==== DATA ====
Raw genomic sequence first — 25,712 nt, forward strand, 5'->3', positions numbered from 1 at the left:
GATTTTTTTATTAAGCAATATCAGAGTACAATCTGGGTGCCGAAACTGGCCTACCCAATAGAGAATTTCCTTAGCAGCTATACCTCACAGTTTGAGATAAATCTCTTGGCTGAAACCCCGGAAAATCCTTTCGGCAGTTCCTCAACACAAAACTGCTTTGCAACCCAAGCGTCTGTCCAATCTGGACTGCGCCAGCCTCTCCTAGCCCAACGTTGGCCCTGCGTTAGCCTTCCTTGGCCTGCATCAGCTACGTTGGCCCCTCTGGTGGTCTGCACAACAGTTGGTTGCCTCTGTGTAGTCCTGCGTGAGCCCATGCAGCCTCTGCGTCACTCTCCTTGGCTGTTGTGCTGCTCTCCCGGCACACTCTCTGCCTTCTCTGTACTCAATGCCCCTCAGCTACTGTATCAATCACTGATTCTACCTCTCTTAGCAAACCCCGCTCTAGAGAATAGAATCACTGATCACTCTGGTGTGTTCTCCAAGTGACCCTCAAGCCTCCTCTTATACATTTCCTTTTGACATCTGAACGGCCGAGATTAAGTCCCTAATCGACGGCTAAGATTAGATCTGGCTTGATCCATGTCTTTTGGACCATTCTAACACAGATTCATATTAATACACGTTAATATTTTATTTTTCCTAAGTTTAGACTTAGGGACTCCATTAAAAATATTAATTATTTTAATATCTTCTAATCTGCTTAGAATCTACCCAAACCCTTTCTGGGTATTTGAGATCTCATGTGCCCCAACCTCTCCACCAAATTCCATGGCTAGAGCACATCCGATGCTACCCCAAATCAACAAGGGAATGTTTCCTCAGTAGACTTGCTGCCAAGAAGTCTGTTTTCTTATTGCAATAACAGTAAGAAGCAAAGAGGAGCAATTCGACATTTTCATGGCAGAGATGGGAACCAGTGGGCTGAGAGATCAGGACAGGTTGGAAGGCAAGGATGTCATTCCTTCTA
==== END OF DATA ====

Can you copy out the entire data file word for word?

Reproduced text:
Raw genomic sequence first — 25,712 nt, forward strand, 5'->3', positions numbered from 1 at the left:
GATTTTTTTATTAAGCAATATCAGAGTACAATCTGGGTGCCGAAACTGGCCTACCCAATAGAGAATTTCCTTAGCAGCTATACCTCACAGTTTGAGATAAATCTCTTGGCTGAAACCCCGGAAAATCCTTTCGGCAGTTCCTCAACACAAAACTGCTTTGCAACCCAAGCGTCTGTCCAATCTGGACTGCGCCAGCCTCTCCTAGCCCAACGTTGGCCCTGCGTTAGCCTTCCTTGGCCTGCATCAGCTACGTTGGCCCCTCTGGTGGTCTGCACAACAGTTGGTTGCCTCTGTGTAGTCCTGCGTGAGCCCATGCAGCCTCTGCGTCACTCTCCTTGGCTGTTGTGCTGCTCTCCCGGCACACTCTCTGCCTTCTCTGTACTCAATGCCCCTCAGCTACTGTATCAATCACTGATTCTACCTCTCTTAGCAAACCCCGCTCTAGAGAATAGAATCACTGATCACTCTGGTGTGTTCTCCAAGTGACCCTCAAGCCTCCTCTTATACATTTCCTTTTGACATCTGAACGGCCGAGATTAAGTCCCTAATCGACGGCTAAGATTAGATCTGGCTTGATCCATGTCTTTTGGACCATTCTAACACAGATTCATATTAATACACGTTAATATTTTATTTTTCCTAAGTTTAGACTTAGGGACTCCATTAAAAATATTAATTATTTTAATATCTTCTAATCTGCTTAGAATCTACCCAAACCCTTTCTGGGTATTTGAGATCTCATGTGCCCCAACCTCTCCACCAAATTCCATGGCTAGAGCACATCCGATGCTACCCCAAATCAACAAGGGAATGTTTCCTCAGTAGACTTGCTGCCAAGAAGTCTGTTTTCTTATTGCAATAACAGTAAGAAGCAAAGAGGAGCAATTCGACATTTTCATGGCAGAGATGGGAACCAGTGGGCTGAGAGATCAGGACAGGTTGGAAGGCAAGGATGTCATTCCTTCTA